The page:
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N2 - Objective Levels of lipoprotein(a), Lp(a), an independent risk factor for cardiovascular disease (CVD), are affected by sex hormones. Women with polycystic ovary syndrome (PCOS) have elevated androgen levels and are at increased CVD risk. We investigated the impact of PCOS-related hormonal imbalance on Lp(a) levels in relation to apo(a) gene size polymorphism, a major regulator of Lp(a) level. Design Cross-sectional. Patients Forty-one Caucasian women with PCOS based on the NIH criteria. Measurements (1) Apo(a) gene size polymorphism measured as Kringle (K) 4 repeat number; (2) total plasma Lp(a) level; (3) allele-specific apo(a) level assessing the amount of Lp(a) carried by an individual apo(a) allele/isoform; and (4) sex hormone levels. Results The mean age was 32 ± 6 years, and the mean BMI was 35 ± 8 with 66% of women classified as obese (BMI >30 kg/m2). LDL cholesterol was borderline high (3·37 mmol/l), and HDL cholesterol was low (1·06 mmol/l). The distribution of Lp(a) level was skewed towards lower levels with a median level of 22·1 nmol/l (IQR: 6·2-66·5 nmol/l). Lp(a) levels were not correlated with age, body weight or BMI. The median allele-specific apo(a) level was 10·6 nmol/l (IQR: 3·1-31·2 nmol/l), and the median apo(a) size was 27 (IQR: 23-30) K4 repeats. Allele-specific apo(a) levels were significantly and inversely correlated with K4 repeats (r = -0·298, P = 0·007). Neither Lp(a) nor allele-specific apo(a) levels were significantly associated with testosterone or dehydroepiandrosterone sulphate levels. Conclusions The apo(a) genetic variability remains the major regulator of plasma Lp(a) levels in women with PCOS.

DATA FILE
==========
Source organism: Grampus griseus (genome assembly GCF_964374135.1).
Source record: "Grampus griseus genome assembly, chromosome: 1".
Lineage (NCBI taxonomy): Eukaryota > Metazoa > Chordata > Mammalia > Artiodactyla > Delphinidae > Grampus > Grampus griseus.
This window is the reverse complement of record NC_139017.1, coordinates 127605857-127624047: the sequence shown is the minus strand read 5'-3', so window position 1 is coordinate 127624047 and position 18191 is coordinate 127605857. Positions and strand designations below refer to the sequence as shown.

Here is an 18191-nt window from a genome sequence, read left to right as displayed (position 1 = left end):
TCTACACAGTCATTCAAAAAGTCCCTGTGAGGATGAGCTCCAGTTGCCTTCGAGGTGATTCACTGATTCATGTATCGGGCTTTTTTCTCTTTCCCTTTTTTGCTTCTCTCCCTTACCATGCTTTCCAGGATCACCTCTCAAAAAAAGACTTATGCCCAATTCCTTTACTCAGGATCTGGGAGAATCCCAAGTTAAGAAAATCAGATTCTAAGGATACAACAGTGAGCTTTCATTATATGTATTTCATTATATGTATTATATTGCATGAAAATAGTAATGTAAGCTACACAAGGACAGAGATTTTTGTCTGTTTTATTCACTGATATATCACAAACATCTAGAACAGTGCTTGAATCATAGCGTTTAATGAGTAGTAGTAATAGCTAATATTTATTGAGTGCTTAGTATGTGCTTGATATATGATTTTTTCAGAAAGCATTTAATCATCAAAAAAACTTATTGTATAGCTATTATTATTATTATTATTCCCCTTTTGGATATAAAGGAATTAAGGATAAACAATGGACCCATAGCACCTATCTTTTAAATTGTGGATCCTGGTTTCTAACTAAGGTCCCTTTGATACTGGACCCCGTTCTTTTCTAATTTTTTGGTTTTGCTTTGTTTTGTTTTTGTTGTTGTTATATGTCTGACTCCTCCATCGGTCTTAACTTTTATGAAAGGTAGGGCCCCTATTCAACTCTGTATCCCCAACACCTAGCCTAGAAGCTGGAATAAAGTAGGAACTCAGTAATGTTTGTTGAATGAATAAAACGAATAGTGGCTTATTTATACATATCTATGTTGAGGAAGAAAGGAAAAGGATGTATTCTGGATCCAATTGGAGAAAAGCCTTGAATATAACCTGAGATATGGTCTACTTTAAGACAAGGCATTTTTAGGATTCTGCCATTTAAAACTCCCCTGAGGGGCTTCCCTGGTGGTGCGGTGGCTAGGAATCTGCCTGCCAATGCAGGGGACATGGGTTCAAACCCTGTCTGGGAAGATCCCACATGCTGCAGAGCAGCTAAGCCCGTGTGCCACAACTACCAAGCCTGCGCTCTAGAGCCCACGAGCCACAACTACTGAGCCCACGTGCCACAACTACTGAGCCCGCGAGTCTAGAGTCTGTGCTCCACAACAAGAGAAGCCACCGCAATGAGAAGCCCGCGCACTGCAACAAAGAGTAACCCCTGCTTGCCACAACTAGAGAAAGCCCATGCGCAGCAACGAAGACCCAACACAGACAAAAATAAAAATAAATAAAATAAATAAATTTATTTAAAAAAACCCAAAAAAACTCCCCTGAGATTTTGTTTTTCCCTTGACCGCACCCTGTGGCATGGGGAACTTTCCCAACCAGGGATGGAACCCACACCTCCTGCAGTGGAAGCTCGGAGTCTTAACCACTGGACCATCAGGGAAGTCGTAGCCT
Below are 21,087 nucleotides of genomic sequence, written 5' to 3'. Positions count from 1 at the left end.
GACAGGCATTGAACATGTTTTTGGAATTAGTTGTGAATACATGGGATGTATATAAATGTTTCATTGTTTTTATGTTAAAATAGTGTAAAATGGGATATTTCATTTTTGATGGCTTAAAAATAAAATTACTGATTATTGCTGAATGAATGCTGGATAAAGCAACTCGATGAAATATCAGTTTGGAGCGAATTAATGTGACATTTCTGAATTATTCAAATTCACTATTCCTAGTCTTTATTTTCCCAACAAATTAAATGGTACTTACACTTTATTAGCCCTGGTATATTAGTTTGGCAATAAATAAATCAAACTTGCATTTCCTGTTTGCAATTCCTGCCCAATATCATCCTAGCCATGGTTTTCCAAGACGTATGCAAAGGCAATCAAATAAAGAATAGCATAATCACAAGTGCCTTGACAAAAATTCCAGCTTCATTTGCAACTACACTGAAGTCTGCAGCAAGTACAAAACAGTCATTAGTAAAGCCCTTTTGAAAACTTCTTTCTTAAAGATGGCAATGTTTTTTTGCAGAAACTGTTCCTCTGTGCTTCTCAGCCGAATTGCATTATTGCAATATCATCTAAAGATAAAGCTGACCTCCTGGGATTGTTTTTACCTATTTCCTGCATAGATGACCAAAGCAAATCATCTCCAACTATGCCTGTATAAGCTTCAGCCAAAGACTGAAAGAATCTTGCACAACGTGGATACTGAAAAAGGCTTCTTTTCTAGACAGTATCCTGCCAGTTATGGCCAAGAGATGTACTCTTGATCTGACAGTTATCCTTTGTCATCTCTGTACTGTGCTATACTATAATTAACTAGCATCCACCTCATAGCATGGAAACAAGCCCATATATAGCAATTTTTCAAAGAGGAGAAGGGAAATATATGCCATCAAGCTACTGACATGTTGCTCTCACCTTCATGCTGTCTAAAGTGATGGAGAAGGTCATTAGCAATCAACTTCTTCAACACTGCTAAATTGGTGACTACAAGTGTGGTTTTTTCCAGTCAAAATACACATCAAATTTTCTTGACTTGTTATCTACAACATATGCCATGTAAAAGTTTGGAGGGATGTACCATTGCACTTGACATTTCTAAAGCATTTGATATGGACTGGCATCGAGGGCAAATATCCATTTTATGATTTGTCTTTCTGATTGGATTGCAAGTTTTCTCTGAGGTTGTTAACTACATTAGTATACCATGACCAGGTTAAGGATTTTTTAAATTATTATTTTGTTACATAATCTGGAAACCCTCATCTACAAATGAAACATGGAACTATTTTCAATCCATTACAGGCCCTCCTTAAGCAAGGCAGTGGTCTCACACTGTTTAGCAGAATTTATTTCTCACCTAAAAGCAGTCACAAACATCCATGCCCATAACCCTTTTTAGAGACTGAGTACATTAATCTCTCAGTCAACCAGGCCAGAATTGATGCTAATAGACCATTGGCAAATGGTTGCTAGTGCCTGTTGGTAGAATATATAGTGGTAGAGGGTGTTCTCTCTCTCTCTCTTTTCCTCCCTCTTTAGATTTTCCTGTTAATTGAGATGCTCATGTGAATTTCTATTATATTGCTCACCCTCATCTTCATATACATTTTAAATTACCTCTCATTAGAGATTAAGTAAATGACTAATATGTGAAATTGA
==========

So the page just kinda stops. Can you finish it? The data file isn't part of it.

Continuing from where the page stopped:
AB - Objective Levels of lipoprotein(a), Lp(a), an independent risk factor for cardiovascular disease (CVD), are affected by sex hormones. Women with polycystic ovary syndrome (PCOS) have elevated androgen levels and are at increased CVD risk. We investigated the impact of PCOS-related hormonal imbalance on Lp(a) levels in relation to apo(a) gene size polymorphism, a major regulator of Lp(a) level. Design Cross-sectional. Patients Forty-one Caucasian women with PCOS based on the NIH criteria. Measurements (1) Apo(a) gene size polymorphism measured as Kringle (K) 4 repeat number; (2) total plasma Lp(a) level; (3) allele-specific apo(a) level assessing the amount of Lp(a) carried by an individual apo(a) allele/isoform; and (4) sex hormone levels. Results The mean age was 32 ± 6 years, and the mean BMI was 35 ± 8 with 66% of women classified as obese (BMI >30 kg/m2). LDL cholesterol was borderline high (3·37 mmol/l), and HDL cholesterol was low (1·06 mmol/l). The distribution of Lp(a) level was skewed towards lower levels with a median level of 22·1 nmol/l (IQR: 6·2-66·5 nmol/l). Lp(a) levels were not correlated with age, body weight or BMI. The median allele-specific apo(a) level was 10·6 nmol/l (IQR: 3·1-31·2 nmol/l), and the median apo(a) size was 27 (IQR: 23-30) K4 repeats. Allele-specific apo(a) levels were significantly and inversely correlated with K4 repeats (r = -0·298, P = 0·007). Neither Lp(a) nor allele-specific apo(a) levels were significantly associated with testosterone or dehydroepiandrosterone sulphate levels. Conclusions The apo(a) genetic variability remains the major regulator of plasma Lp(a) levels in women with PCOS.